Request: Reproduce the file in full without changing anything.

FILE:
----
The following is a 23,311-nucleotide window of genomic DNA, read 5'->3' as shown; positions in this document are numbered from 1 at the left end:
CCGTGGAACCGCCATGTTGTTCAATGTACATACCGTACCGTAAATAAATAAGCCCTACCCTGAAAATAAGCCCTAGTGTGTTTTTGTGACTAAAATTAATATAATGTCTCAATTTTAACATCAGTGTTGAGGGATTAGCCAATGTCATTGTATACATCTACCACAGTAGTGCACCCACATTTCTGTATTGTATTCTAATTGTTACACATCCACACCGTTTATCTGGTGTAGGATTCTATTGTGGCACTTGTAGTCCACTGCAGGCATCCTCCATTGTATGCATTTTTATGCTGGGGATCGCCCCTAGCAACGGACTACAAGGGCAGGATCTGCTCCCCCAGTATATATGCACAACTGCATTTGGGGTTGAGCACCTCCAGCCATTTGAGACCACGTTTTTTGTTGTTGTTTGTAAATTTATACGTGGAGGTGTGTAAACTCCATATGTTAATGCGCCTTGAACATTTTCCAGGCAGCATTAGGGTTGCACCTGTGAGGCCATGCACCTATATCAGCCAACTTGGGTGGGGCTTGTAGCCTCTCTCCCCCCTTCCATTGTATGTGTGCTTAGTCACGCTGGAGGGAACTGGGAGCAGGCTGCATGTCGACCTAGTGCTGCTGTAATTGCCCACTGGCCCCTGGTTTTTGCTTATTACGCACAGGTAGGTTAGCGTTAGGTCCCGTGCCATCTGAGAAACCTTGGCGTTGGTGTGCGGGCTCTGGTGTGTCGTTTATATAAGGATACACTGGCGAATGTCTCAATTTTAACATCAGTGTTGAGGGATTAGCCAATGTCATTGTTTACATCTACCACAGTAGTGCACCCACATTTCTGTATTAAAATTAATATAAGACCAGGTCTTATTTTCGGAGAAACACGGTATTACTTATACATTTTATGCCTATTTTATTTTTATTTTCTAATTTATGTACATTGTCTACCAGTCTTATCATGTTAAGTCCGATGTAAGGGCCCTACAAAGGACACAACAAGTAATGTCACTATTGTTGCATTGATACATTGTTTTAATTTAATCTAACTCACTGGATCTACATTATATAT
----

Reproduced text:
The following is a 23,311-nucleotide window of genomic DNA, read 5'->3' as shown; positions in this document are numbered from 1 at the left end:
CCGTGGAACCGCCATGTTGTTCAATGTACATACCGTACCGTAAATAAATAAGCCCTACCCTGAAAATAAGCCCTAGTGTGTTTTTGTGACTAAAATTAATATAATGTCTCAATTTTAACATCAGTGTTGAGGGATTAGCCAATGTCATTGTATACATCTACCACAGTAGTGCACCCACATTTCTGTATTGTATTCTAATTGTTACACATCCACACCGTTTATCTGGTGTAGGATTCTATTGTGGCACTTGTAGTCCACTGCAGGCATCCTCCATTGTATGCATTTTTATGCTGGGGATCGCCCCTAGCAACGGACTACAAGGGCAGGATCTGCTCCCCCAGTATATATGCACAACTGCATTTGGGGTTGAGCACCTCCAGCCATTTGAGACCACGTTTTTTGTTGTTGTTTGTAAATTTATACGTGGAGGTGTGTAAACTCCATATGTTAATGCGCCTTGAACATTTTCCAGGCAGCATTAGGGTTGCACCTGTGAGGCCATGCACCTATATCAGCCAACTTGGGTGGGGCTTGTAGCCTCTCTCCCCCCTTCCATTGTATGTGTGCTTAGTCACGCTGGAGGGAACTGGGAGCAGGCTGCATGTCGACCTAGTGCTGCTGTAATTGCCCACTGGCCCCTGGTTTTTGCTTATTACGCACAGGTAGGTTAGCGTTAGGTCCCGTGCCATCTGAGAAACCTTGGCGTTGGTGTGCGGGCTCTGGTGTGTCGTTTATATAAGGATACACTGGCGAATGTCTCAATTTTAACATCAGTGTTGAGGGATTAGCCAATGTCATTGTTTACATCTACCACAGTAGTGCACCCACATTTCTGTATTAAAATTAATATAAGACCAGGTCTTATTTTCGGAGAAACACGGTATTACTTATACATTTTATGCCTATTTTATTTTTATTTTCTAATTTATGTACATTGTCTACCAGTCTTATCATGTTAAGTCCGATGTAAGGGCCCTACAAAGGACACAACAAGTAATGTCACTATTGTTGCATTGATACATTGTTTTAATTTAATCTAACTCACTGGATCTACATTATATAT